“The people I want to keep close and trust the most are those who make me want to be better, smarter, more loving, more open minded, more collaborative, more trustworthy, more empathetic, more faith filled, more God loving, more grateful, more forgiving, and more open to opportunities to serve God and those around me. These are the type of friends that will make you and me bully proof.”

“I encourage you to develop empathy for others, like the Good Samaritan showed. Please do everything you can to protect others from emotional and physical harm caused by bullies. … Stand together so no one will stand alone!” 

 

Gentle Restoration

I’m struggling with this one. I have a dear friend who is perplexed by an ongoing drug addiction. He appeared to have it under control, until things in his life started spiraling out of his control, and he gave in to his old habit again.

So the Bible says that if one of my brothers slips up I’m supposed to restore him gently. How exactly does one do that? I bounced between so many emotions during the last 48 hours — anger at this addiction, sorrow for what my friend is going through, heaviness at what he’s doing to himself and his family, hatred at the devil for his evil tricks, and a passion to see him whole and healthy and free again. Then my own thoughts have baffled me: “How do I gently restore my brother? What does restoration look like?”

Restoration is an interesting Greek word. It can mean setting a broken bone; mending torn fishing nets; manning a fleet of ships; or supplying an army with its provisions.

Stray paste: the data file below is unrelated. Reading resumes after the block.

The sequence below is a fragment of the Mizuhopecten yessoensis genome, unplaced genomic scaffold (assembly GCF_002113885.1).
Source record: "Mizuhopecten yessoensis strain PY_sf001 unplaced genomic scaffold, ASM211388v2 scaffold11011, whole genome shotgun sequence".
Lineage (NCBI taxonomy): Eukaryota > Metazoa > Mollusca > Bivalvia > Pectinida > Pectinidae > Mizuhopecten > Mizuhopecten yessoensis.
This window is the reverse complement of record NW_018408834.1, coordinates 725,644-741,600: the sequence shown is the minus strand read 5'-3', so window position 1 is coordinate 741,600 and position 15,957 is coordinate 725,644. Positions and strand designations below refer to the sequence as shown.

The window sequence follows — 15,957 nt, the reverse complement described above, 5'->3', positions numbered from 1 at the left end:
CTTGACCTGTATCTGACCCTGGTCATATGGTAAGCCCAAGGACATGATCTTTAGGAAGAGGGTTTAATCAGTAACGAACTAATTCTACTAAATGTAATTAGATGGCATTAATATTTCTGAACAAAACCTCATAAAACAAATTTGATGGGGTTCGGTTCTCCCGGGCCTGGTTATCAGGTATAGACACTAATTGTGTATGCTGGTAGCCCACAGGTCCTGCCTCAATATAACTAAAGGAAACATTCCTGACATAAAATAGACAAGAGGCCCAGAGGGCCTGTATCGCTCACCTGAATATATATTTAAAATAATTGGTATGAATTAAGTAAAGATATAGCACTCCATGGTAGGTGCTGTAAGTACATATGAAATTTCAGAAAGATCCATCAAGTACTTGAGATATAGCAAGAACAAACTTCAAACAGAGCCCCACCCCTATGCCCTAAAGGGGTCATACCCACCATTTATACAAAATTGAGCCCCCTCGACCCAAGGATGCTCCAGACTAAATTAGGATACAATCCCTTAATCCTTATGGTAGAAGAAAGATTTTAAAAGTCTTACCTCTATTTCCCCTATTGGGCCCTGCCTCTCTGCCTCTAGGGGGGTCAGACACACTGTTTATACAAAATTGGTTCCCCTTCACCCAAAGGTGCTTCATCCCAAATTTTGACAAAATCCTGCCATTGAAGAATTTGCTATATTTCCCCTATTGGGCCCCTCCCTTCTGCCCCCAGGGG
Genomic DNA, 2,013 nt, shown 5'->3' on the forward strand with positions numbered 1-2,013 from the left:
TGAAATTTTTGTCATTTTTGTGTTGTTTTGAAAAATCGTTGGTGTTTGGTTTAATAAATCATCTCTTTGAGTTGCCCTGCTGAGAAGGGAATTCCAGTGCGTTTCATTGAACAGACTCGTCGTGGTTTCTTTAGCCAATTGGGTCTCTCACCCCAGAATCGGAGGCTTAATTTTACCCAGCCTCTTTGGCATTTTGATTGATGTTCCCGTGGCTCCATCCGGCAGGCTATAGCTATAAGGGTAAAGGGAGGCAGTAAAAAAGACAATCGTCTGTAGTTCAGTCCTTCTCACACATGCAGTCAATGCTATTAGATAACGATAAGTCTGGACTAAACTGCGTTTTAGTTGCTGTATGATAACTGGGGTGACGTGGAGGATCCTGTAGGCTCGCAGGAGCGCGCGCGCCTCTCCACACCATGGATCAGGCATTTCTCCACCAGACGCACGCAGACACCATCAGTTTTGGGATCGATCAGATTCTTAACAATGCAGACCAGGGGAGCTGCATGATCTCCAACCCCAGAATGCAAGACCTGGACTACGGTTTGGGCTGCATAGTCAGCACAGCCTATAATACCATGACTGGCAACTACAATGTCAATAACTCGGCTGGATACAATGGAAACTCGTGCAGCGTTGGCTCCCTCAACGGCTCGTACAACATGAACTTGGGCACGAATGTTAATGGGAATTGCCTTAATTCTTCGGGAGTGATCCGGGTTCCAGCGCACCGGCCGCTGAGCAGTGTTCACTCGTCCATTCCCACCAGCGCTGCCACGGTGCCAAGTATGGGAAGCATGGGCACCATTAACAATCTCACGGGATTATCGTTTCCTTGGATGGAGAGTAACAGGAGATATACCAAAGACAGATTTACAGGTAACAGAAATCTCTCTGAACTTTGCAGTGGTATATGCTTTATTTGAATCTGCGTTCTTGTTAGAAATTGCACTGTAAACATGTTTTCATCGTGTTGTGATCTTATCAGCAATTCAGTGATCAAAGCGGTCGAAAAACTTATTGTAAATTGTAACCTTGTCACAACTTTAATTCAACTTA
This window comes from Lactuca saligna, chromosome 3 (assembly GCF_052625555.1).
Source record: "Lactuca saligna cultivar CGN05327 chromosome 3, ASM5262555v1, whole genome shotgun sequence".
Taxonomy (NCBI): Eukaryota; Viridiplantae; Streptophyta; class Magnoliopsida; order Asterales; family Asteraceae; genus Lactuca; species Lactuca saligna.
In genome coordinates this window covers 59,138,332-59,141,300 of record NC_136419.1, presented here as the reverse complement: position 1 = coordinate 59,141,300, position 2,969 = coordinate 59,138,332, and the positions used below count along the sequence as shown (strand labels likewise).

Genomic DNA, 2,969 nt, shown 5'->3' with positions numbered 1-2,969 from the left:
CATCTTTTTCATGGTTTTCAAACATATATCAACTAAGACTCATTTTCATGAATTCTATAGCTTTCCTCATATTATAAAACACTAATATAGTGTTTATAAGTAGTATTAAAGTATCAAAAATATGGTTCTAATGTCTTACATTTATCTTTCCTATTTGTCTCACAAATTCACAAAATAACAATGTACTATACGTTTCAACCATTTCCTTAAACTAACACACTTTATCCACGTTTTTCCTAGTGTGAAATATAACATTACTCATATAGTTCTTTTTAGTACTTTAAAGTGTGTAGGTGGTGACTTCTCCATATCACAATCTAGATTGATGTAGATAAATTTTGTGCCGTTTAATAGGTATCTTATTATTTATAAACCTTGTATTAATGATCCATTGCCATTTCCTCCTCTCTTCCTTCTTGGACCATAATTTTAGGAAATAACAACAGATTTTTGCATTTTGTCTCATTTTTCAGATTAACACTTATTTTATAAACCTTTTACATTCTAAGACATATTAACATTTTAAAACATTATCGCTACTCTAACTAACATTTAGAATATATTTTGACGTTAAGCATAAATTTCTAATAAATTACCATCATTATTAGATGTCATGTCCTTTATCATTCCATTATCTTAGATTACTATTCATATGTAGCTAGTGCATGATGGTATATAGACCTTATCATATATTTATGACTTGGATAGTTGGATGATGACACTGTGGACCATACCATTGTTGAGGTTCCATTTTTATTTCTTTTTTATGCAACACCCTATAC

Restoration is NOT cancelling a debt or removing the consequence for someone’s actions. I like what Dave Anderson wrote, “One of the best lessons you can teach your people is that when they choose a behavior they choose the consequences for that behavior.”

Instead restoration is feeling the pain of what’s been broken or defeated, learning the lesson from that, and then repairing the break or deficiency in such a way that it won’t break or be defeated again. I have the responsibility and the privilege of doing some mending for my friend.

What about gentle? Over time this word has come to mean something like wishy-washy… no backbone… no guts. Gentle originates from the Latin word gentilis which means belonging to the same family or clan. To be gentle is to be strong enough to respond in a controlled manner to someone who is just like me. Gentleness is strength under control.

I hope I’m gentle enough to restore my friend… to mend what is broken in him so he never has to be defeated by this addiction again. He has some consequences to face. But I am committed to help him carry this heavy load all the way to the finish line.

Check it out —

Brothers, if someone is caught in a sin, you who are spiritual should restore him gently. But watch yourself, or you also may be tempted. Carry each other’s burdens, and in this way you will fulfill the law of Christ. (Galatians 6:1-2)

Gentle restoration is hard work. But it’s so worth the effort!

If you have any thoughts on how to gently restore a friend, I’d love to have you share them with me in the comments section.